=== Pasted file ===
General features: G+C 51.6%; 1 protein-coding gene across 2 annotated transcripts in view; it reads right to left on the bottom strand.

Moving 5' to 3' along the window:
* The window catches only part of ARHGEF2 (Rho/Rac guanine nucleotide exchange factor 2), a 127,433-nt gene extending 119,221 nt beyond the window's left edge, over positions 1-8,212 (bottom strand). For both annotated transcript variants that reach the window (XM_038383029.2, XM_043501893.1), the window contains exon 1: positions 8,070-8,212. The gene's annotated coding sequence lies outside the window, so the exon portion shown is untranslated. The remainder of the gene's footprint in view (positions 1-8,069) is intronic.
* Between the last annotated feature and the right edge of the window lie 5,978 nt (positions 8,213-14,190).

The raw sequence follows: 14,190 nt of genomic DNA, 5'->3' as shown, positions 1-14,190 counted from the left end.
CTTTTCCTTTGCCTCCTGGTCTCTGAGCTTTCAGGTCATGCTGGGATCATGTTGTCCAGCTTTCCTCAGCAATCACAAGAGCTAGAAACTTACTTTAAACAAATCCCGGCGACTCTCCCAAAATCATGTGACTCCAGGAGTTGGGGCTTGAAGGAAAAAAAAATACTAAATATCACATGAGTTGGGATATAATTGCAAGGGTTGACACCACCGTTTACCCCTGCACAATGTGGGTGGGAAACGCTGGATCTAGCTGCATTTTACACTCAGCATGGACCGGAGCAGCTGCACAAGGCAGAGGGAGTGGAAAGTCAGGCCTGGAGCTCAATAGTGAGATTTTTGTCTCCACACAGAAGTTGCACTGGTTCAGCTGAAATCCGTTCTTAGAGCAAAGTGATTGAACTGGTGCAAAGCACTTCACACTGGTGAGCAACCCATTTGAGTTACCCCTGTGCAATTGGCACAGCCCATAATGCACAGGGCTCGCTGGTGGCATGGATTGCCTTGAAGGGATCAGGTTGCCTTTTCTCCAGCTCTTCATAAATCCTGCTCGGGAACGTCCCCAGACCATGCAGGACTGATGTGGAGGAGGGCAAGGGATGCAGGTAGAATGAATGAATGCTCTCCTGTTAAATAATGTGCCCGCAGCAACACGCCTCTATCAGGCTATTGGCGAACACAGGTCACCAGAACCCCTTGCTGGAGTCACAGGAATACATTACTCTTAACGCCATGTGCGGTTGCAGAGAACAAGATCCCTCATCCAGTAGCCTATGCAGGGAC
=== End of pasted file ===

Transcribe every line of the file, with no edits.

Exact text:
General features: G+C 51.6%; 1 protein-coding gene across 2 annotated transcripts in view; it reads right to left on the bottom strand.

Moving 5' to 3' along the window:
* The window catches only part of ARHGEF2 (Rho/Rac guanine nucleotide exchange factor 2), a 127,433-nt gene extending 119,221 nt beyond the window's left edge, over positions 1-8,212 (bottom strand). For both annotated transcript variants that reach the window (XM_038383029.2, XM_043501893.1), the window contains exon 1: positions 8,070-8,212. The gene's annotated coding sequence lies outside the window, so the exon portion shown is untranslated. The remainder of the gene's footprint in view (positions 1-8,069) is intronic.
* Between the last annotated feature and the right edge of the window lie 5,978 nt (positions 8,213-14,190).

The raw sequence follows: 14,190 nt of genomic DNA, 5'->3' as shown, positions 1-14,190 counted from the left end.
CTTTTCCTTTGCCTCCTGGTCTCTGAGCTTTCAGGTCATGCTGGGATCATGTTGTCCAGCTTTCCTCAGCAATCACAAGAGCTAGAAACTTACTTTAAACAAATCCCGGCGACTCTCCCAAAATCATGTGACTCCAGGAGTTGGGGCTTGAAGGAAAAAAAAATACTAAATATCACATGAGTTGGGATATAATTGCAAGGGTTGACACCACCGTTTACCCCTGCACAATGTGGGTGGGAAACGCTGGATCTAGCTGCATTTTACACTCAGCATGGACCGGAGCAGCTGCACAAGGCAGAGGGAGTGGAAAGTCAGGCCTGGAGCTCAATAGTGAGATTTTTGTCTCCACACAGAAGTTGCACTGGTTCAGCTGAAATCCGTTCTTAGAGCAAAGTGATTGAACTGGTGCAAAGCACTTCACACTGGTGAGCAACCCATTTGAGTTACCCCTGTGCAATTGGCACAGCCCATAATGCACAGGGCTCGCTGGTGGCATGGATTGCCTTGAAGGGATCAGGTTGCCTTTTCTCCAGCTCTTCATAAATCCTGCTCGGGAACGTCCCCAGACCATGCAGGACTGATGTGGAGGAGGGCAAGGGATGCAGGTAGAATGAATGAATGCTCTCCTGTTAAATAATGTGCCCGCAGCAACACGCCTCTATCAGGCTATTGGCGAACACAGGTCACCAGAACCCCTTGCTGGAGTCACAGGAATACATTACTCTTAACGCCATGTGCGGTTGCAGAGAACAAGATCCCTCATCCAGTAGCCTATGCAGGGAC